The Kids Online Safety Act, introduced by Sens. Richard Blumenthal (D-CT) and Marsha Blackburn (R-TN), had a strong push for inclusion in last year’s must-pass federal spending bill, but faced strong civil society and industry opposition.

The bill would require social media platforms to set default privacy and security settings to the strongest option for children 16 or younger and provide access to parental control settings. It would also implement a program for independent researchers to access social media data to study effects on young users.

“When you have a majority of children that are experiencing adverse impacts from social media platforms, you have to step in and do something. And that is what we are working to do,” said Sen. Marsha Blackburn (R-TN).

Notably, senators across the aisle raised proposals for transparency and researcher access and funding to study the effects of social media on young users could help to refine obligations under a duty of care.

Weighing the costs and benefits of any legislation designed to regulate technology always requires making difficult judgments, often with imperfect information. But when it comes to harms to children and teens, evidence is piling up.

A CDC report released on Monday found that “teen girls are experiencing record high levels of violence, sadness, and suicide risk.” The report was raised by Sens. Blackburn and Blumenthal and addressed by American Psychological Association Chief Science Officer Mitch Prinstein who said it raised the urgent need for federal funding to conduct “research on the effects of social media on mental health.”

Prinstein and youth advocate and Log Off Movement Founder Emma Lembke highlighted pop-ups about time spent on platforms, turning off auto-play, and muting notifications as clear actions for platforms to address addictive features.

Prinstein added that “there is clearly a dependency on social media which we can see in kids suffering from many of the same symptoms that we see in the DSM, the diagnostic manual for addiction to substances. It seems to apply quite well to the description of kids' behavior and dependency on social media.”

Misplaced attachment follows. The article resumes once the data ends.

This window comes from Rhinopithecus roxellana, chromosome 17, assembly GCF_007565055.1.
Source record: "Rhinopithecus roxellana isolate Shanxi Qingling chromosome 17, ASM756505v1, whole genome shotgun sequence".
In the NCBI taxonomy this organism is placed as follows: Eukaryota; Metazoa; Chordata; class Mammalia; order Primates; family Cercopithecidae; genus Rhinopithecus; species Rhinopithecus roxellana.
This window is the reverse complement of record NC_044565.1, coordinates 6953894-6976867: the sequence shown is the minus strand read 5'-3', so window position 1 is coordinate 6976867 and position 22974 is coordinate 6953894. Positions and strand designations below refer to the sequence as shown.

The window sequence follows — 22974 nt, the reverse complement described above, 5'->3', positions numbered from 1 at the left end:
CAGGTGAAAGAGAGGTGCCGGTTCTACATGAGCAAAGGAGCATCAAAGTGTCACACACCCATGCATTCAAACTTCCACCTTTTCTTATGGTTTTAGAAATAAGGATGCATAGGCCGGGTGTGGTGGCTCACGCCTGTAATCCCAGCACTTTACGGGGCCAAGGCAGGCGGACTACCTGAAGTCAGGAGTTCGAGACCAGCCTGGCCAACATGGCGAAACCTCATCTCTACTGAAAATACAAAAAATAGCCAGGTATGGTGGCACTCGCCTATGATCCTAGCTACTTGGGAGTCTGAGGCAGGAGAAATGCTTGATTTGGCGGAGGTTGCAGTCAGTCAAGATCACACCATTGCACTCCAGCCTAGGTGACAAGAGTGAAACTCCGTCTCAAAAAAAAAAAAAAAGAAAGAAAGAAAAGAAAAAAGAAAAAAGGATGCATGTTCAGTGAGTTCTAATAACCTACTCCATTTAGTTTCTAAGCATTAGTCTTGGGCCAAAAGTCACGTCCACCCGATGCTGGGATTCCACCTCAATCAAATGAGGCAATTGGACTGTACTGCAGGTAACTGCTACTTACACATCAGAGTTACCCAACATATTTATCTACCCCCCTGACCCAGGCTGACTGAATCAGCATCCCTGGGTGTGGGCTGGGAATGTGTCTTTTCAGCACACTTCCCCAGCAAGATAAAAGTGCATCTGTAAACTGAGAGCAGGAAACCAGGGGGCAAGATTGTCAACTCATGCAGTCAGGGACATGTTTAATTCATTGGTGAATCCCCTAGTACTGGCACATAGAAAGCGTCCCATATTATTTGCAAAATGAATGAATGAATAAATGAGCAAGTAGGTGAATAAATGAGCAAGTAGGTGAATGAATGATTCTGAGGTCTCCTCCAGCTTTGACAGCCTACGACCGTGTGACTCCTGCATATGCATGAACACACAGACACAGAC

Sen. Chris Coons (D-DE) promoted his Platform Accountability and Transparency Act as a measure to inform future online safety legislation. “We have limited research about exactly what the effects are of the design choices that social media platforms are making on childhood development and on children's mental health,” Sen. Coons said.

"Transparency and researcher access is a critical piece of the equation and we shouldn't have to rely on courageous whistleblowers like Frances Haugen to understand what the companies already understand," Fairplay Executive Director Josh Golin told Sen. Coons.

Sen. Josh Hawley (R-MO) announced two children's online safety bills. The first would ban users under age 16 and the second would fund a government study on the effects of social media on children.

Senators disagreed on the need for age ID verification and bans on social media use for children under 16 years of age.

Lembke cautioned that children always find a way around restrictions to access technology and suggested that safety guardrails for users would be more effective than a ban on social media access.

Notably, discussion of privacy legislation mentions was nearly absent from senators during the hearing. That is within the Senate Commerce Committee’s jurisdiction, but there remains a divide between the House and Senate over whether to address children’s privacy and safety before passing comprehensive privacy legislation.

Chair Dick Durbin said that there will be a markup held soon on children's online safety legislation and highlighted the bipartisan collaboration across the committee in his concluding remarks. Whether there is enough momentum to pass reforms in a divided legislature remains to be seen.


John Perrino
John Perrino is a policy analyst at the Stanford Internet Observatory where he translates research and builds policy engagement around online trust, safety and security issues.